Westfield Food Pantry Celebrates 30th; Plans Major Fundraiser

WESTFIELD-As the Westfield Food Pantry marks its 30th year, a goal of raising $30,000 has been set for its annual fundraiser Westfield Walks for the Food Pantry.

Rebecca Hart, director, noted that from the food pantry’s humble beginnings in 1986 through a mission of St. John’s Lutheran Church, there is still a need to provide fresh, healthy food to city residents less fortunate.

Volunteer Robert Bristow sorts items in the Westfield Food Pantry freezer Friday morning.

Volunteer Robert Bristow sorts items in the Westfield Food Pantry freezer Friday morning.

“For our fiscal year ending this month, we will have provided more than 200,000 pounds of food to 2,400 registered Westfield households,” said Hart in her office on Meadow Street, adjacent to the food pantry distribution center.

“I don’t see the number of clients receding any time soon,” she added.

Hart noted that after the 2008 recession, the food pantry saw a “surge” from 10 to 15 percent in those seeking assistance.

“Since that time the food pantry has doubled the number of households it serves,” she said. “We are seeing people who are unemployed, underemployed, have lost a second or third job, or are supporting their parents who have moved in with them.”

Hart added she is seeing more working people use the service who used to donate to the food pantry.

“When the food pantry started it was serving those chronically in poverty,” said Hart. “Today we are seeing more working families who are dealing with the high cost of living and stagnant wages.”

Volunteer Jeff Castonguay organizes the bread table at the Westfield Food Pantry on Friday morning.

Volunteer Jeff Castonguay organizes the bread table at the Westfield Food Pantry on Friday morning.

Hart acknowledges that the pantry’s operating budget is approximately $80,000, and she does not receive federal or state funding.

We are very lean,” said Hart, adding, “We do receive a small stipend from a HUD/CDB grant but it is generous donations from individuals, churches, businesses and organizations that help us fulfill a basic need to feed others.”

The annual two-mile walk is slated Oct. 16 and leaves from St. John’s Lutheran Church. Registration is underway and can be done online at or by stopping by during office hours – Mondays, Tuesdays and Fridays from 10 a.m. to noon or Thursdays from 5:30 to 6:30 p.m.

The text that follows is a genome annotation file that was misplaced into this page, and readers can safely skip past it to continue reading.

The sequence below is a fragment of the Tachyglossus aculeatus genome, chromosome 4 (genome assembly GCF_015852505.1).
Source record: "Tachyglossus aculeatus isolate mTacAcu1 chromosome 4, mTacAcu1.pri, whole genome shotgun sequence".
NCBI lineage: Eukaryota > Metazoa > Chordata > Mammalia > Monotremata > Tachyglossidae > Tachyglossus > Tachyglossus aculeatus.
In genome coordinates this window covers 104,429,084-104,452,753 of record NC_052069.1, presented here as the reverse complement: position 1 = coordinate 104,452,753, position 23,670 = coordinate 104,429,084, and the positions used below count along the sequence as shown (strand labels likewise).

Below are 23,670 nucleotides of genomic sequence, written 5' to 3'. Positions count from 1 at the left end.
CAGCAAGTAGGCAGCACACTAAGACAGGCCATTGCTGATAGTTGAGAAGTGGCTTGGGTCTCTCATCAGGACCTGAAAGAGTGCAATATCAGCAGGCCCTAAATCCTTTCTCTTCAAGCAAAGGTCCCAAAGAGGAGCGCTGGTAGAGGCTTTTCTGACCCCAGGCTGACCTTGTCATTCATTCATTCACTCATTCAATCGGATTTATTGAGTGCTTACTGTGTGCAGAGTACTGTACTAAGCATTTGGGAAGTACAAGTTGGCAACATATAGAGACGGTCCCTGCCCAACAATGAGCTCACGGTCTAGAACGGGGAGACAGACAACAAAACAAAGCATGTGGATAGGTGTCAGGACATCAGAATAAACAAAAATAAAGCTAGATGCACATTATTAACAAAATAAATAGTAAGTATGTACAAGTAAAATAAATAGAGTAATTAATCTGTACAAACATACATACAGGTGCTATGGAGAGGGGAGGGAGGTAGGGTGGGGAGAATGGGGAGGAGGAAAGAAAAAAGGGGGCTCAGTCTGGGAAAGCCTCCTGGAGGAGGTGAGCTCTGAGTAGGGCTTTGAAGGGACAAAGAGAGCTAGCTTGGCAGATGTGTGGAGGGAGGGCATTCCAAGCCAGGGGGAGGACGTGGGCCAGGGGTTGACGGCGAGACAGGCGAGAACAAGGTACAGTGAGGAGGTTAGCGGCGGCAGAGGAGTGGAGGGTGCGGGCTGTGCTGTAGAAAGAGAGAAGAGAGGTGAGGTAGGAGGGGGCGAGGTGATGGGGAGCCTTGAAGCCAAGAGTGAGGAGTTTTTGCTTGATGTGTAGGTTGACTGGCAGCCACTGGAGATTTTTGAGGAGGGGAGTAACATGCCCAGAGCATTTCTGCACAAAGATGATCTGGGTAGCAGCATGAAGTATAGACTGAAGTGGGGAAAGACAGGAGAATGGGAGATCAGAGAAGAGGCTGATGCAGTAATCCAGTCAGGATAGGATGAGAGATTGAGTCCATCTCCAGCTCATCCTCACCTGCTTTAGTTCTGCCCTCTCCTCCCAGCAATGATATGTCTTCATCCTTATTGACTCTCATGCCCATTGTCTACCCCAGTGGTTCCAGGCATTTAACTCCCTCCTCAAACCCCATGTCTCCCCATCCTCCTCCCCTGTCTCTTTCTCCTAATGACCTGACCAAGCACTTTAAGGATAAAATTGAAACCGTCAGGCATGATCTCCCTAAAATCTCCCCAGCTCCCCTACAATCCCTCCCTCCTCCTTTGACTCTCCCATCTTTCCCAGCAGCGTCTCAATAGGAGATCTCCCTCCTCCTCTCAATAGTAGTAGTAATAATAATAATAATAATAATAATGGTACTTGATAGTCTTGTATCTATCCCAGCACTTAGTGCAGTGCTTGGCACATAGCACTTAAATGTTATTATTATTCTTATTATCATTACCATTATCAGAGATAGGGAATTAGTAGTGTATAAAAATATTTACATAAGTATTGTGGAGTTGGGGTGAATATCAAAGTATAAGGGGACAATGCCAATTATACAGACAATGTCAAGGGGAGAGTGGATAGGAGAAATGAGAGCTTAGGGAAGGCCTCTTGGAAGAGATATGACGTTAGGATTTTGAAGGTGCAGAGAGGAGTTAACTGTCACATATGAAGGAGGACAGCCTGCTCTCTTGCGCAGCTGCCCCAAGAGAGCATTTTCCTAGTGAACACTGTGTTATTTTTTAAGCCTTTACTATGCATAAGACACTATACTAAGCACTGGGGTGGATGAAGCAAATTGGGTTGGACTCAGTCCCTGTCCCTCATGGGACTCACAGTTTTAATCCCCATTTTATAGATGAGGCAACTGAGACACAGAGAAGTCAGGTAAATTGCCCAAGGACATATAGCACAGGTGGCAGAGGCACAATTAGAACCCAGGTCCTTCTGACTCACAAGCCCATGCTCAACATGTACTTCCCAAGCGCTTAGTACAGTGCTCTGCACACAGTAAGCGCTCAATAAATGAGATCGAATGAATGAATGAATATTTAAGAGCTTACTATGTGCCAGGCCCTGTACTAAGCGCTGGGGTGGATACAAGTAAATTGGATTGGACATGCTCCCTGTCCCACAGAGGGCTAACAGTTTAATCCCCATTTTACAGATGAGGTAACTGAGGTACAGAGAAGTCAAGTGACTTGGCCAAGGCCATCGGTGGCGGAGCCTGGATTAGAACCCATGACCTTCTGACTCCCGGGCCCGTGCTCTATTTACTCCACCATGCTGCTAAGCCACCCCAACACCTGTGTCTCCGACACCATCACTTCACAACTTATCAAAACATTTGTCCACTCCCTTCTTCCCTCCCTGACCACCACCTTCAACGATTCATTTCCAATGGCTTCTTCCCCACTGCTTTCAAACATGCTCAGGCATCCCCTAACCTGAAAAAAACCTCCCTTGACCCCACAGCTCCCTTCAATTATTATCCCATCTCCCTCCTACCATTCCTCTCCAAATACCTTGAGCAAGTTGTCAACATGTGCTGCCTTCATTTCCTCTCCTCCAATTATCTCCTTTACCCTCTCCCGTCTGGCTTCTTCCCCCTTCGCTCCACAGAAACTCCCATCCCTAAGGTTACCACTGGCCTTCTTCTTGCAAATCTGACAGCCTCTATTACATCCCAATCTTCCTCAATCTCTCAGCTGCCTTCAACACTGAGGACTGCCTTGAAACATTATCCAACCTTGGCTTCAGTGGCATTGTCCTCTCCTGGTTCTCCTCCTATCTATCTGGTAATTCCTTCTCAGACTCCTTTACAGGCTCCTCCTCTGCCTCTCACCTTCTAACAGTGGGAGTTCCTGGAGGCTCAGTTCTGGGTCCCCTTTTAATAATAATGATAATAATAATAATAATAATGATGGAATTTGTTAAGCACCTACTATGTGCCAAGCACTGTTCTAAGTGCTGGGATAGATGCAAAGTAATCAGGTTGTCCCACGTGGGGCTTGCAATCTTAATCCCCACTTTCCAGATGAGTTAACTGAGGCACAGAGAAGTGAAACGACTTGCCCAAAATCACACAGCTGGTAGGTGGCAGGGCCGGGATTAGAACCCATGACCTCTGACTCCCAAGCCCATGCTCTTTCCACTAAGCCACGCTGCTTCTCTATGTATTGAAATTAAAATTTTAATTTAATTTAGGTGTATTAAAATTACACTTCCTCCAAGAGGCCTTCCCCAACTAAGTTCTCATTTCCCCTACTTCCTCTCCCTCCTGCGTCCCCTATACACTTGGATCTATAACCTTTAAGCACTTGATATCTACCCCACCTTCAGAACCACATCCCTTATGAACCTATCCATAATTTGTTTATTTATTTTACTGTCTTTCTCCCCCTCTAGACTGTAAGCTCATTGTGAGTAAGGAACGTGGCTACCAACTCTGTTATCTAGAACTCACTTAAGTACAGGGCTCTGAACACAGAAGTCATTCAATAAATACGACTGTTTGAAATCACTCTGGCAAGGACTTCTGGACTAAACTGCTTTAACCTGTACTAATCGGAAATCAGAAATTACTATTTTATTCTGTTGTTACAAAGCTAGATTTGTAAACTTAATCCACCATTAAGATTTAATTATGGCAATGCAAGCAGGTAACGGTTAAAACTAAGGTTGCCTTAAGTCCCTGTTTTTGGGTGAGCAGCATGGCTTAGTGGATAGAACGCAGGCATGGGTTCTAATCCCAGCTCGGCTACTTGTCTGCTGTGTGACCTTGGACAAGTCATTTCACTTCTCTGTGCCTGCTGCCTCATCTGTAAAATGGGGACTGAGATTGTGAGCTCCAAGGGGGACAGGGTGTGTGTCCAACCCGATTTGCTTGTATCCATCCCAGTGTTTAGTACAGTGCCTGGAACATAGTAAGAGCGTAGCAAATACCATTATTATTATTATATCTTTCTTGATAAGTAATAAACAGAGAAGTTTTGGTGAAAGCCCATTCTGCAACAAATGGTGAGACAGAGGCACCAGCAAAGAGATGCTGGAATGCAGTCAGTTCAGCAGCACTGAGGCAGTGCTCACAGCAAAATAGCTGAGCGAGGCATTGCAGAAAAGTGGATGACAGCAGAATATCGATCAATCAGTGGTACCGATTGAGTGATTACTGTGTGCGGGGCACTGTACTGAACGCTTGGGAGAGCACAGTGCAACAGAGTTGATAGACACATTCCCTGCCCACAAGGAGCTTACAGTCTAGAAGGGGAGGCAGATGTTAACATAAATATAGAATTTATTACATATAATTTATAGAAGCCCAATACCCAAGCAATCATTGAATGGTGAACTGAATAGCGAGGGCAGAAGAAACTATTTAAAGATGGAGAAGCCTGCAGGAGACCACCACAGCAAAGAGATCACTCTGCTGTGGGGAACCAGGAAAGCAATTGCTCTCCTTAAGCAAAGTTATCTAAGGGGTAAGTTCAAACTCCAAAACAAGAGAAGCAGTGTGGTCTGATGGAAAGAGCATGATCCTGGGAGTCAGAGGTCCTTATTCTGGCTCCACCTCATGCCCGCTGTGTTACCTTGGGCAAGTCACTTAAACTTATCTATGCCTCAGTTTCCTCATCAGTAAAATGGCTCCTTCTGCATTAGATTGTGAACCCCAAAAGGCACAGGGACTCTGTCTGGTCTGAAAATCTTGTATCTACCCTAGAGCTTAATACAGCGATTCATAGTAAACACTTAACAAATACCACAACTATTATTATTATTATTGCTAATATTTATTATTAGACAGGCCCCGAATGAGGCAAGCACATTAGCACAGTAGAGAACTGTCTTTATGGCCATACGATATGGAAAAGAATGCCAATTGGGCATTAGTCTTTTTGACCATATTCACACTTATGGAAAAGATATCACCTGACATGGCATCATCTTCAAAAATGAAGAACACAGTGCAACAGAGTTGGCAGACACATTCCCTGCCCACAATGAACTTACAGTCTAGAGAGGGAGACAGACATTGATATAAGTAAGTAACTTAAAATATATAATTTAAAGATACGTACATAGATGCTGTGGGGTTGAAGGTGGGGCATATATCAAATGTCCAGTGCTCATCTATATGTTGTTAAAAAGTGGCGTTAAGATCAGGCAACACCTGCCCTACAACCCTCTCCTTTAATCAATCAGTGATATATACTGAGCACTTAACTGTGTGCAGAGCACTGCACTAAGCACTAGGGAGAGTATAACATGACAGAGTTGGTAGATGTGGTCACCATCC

“There is no minimum cost to register,” said Hart. “Walkers are also welcome to collect donations from friends and family members as sponsors. A T-shirt is given to any walker who donates a minimum of $25 to the walk.”

Contributions are tax-deductible as allowed by law and a portion of the proceeds from the event will be donated to International Hunger Relief.

Cash donations at any time of the year are especially helpful to ensure that the food pantry continues to provide healthy food year round.

“With cash donations it allows us so much greater buying power,” said Hart, noting she negotiates prices with the Western Massachusetts Food Bank and local retailers.

During a visit to the food pantry, Friday mornings tend to be “busy,” according to eight-year volunteer Robert Bristow.

“I enjoy meeting people and want to lend a hand to help them,” said Bristow. “I’m saddened we have to do this but people need food.”

Jeff Castonguay, also a volunteer for eight years, echoed those sentiments.

“I like to give back to the community and it’s a great feeling to help provide a vital and basic need,” said Castonguay, who also collects desserts and breads on weekends from the local Big Y’s and Stop & Shop.

For Barbara Bogacz, who has volunteered for more than five years checking in clients, she sees the need in the community and wants to serve others.

“I want to give back to the community and have enjoyed volunteering with organizations including the Westfield Food Pantry over the years,” said Bogacz.

For Hart, she is thankful on many fronts – for the generous donations from the community and the volunteers who make the food pantry run smoothly.

“What makes me most joyful is when I see a client outside the pantry and they explain how their circumstances have changed,” said Hart. “They are grateful for a job or affordable housing and add they were so grateful the food pantry was there to help feed their family when times were tough.”

Hart also acknowledged she “feels responsible” for feeding 1,200 people each month and added 55 percent are children and 15 percent are seniors.

“We want to feed everyone well with quality food,” said Hart. “We also want to level the playing field and know the importance of ensuring that all kids receive healthy food to eat.”

Organizations, businesses and churches including the Episcopal Church of the Atonement on Court Street are also stepping up to aid the Westfield Food Pantry in the coming months. On Sept. 24 from 9 a.m. to 3 p.m., an Artisans & Crafters for Hunger Fall Craft Fair is planned at the church. Persons interested in participating in the event are asked to contact Gail via email at [email protected] for an application. Those attending the event will also be encouraged to bring a nonperishable food item to add to the pantry’s shelves.

Also this past Saturday, Ameriprise Financial advisers in West Springfield joined a nationwide effort by Ameriprise in partnership with Feeding America by hosting a document shredding event at its offices on Interstate Drive. Anyone who brought documents to shred was asked to donate nonperishable food donations and all donations were delivered to the Westfield Food Pantry on Saturday afternoon.

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